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Do seed packets lie?

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Do seed packets lie?

Post  dansamy on 5/17/2010, 3:38 am

Yes. I'm serious. I have some lettuce seed packets that claim I can plant them now, even though it's pretty dang hot here. I just want to know if I am wasting my time by planting them now? (The other thread about planting late lettuce got me wondering!) One packet says Sept-May. 2 other packets say Jan-Sept.

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Re: Do seed packets lie?

Post  plb on 5/17/2010, 4:16 am

I suspect any lettuce would bolt at this time in your area... Does the packet specify that it would be OK in your area, or does it just give generic dates? Clearly what works in Canada doesn't necessarily work in Alabama...
You might be able to get away with planting it if you have a shady place, give the lettuce tons of water, and harvest them as cut and come again rather than trying to get them to full head stage...

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Re: Do seed packets lie?

Post  dansamy on 5/17/2010, 4:44 am

There's a little map on the back with colored bands. Lower AL, MS, GA, LA and all of FL are in the bottom band. The range for the bottom band gives the above referenced dates.

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Re: Do seed packets lie?

Post  plb on 5/17/2010, 8:30 am

It might be a bolt tolerant variety, but still, if it's hot they will bolt, especially if it's a sunny spot... I'd take the precautions I listed earlier and see what happens.

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Re: Do seed packets lie?

Post  Retired Member 1 on 5/17/2010, 8:43 am

I have three packets of different mixed (gourmet) lettuce and they say I can plant now -- one even says as late as June. But I know from experience I can't if I want them them to grow to harvest size. However, all you will "waste" is a bit of time and a square or two from your garden, so plant them and see what happens. If they don't do well you can always put a summer veggie in their place. And who knows, you might have a heat loving variety or the weather might stay unseasonably cool (our nights are, but the days are hot).

My spring planted lettuce and spinach all bolted last week after two days in the high 90's. The fall planted lettuce which was in the shade bolted the week before.

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Lettuce in summer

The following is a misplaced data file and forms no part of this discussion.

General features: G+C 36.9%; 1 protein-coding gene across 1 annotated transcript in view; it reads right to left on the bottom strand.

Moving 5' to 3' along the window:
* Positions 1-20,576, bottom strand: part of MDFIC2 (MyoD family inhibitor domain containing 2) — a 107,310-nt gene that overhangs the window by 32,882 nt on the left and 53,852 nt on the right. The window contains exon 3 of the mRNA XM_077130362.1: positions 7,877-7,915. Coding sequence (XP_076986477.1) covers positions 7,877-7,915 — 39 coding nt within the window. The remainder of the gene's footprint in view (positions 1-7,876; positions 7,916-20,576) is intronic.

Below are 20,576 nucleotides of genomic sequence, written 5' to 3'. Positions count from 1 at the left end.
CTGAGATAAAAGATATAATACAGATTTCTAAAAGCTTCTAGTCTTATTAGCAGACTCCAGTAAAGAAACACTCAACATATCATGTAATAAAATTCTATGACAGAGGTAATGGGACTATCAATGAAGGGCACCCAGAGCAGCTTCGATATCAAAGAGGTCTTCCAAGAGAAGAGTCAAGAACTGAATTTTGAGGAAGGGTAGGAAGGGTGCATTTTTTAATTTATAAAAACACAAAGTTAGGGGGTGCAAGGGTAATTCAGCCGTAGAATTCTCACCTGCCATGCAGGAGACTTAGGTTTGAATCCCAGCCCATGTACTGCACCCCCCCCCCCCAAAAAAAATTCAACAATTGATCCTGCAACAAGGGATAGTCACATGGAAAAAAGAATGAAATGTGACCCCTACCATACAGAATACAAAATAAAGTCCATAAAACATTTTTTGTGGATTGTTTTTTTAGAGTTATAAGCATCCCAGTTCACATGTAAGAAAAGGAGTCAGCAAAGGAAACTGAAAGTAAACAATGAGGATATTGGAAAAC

Post  ander217 on 5/17/2010, 10:28 am

I just noticed my spinach starting to bolt, too, here in southern MO. My Black-seeded Simpson lettuce is starting to bolt, but the Red Sails is still going strong as are some members of the Mesclun party.

My problem here with growing later lettuce is that it becomes way too bitter to eat once the weather heats up. I can tolerate a little bitterness, but ours quickly becomes inedible even using all the tricks.

For summer, my salads change mainly to the Mediterranean types - Greek salads with diced tomatoes, peppers, onions, olives, and cheese in vinaigrette, or tomato caprese with overlapping slices of tomatoes, fresh mozzarella, and basil drizzled with olive oil and a sprinkle of vinegar, or eggplant caponata, etc.

My summer greens consist solely of swiss chard. I've heard of a summer spinach substitute called Malabar spinach, (not a true spinach) but I've never grown it.

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Re: Do seed packets lie?

Post  SirTravers on 5/17/2010, 12:47 pm

@ander217 wrote:

For summer, my salads change mainly to the Mediterranean types - Greek salads with diced tomatoes, peppers, onions, olives, and cheese in vinaigrette, or tomato caprese with overlapping slices of tomatoes, fresh mozzarella, and basil drizzled with olive oil and a sprinkle of vinegar, or eggplant caponata, etc.

Wow now I'm hungry hahaha.
I'm not sure that seed packets lie per se, but they are going on general guidelines. I think that's why I've always saved my seed packets and then added my own notes after a growing season. I'm having to redo all my information now that I'm in New Mexico as I have all my notes from the Memphis TN area.

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Re: Do seed packets lie?

Post  Retired Member 1 on 5/17/2010, 4:54 pm

@ander217 wrote:
My summer greens consist solely of swiss chard. I've heard of a summer spinach substitute called Malabar spinach, (not a true spinach) but I've never grown it.

New Zealand spinach is also a good hot weather spinach substitute. Several years ago I found a variety of chard called spinach chard. It stayed small and was a wonderful hot weather spinach. Unfortunately I can no longer find it.

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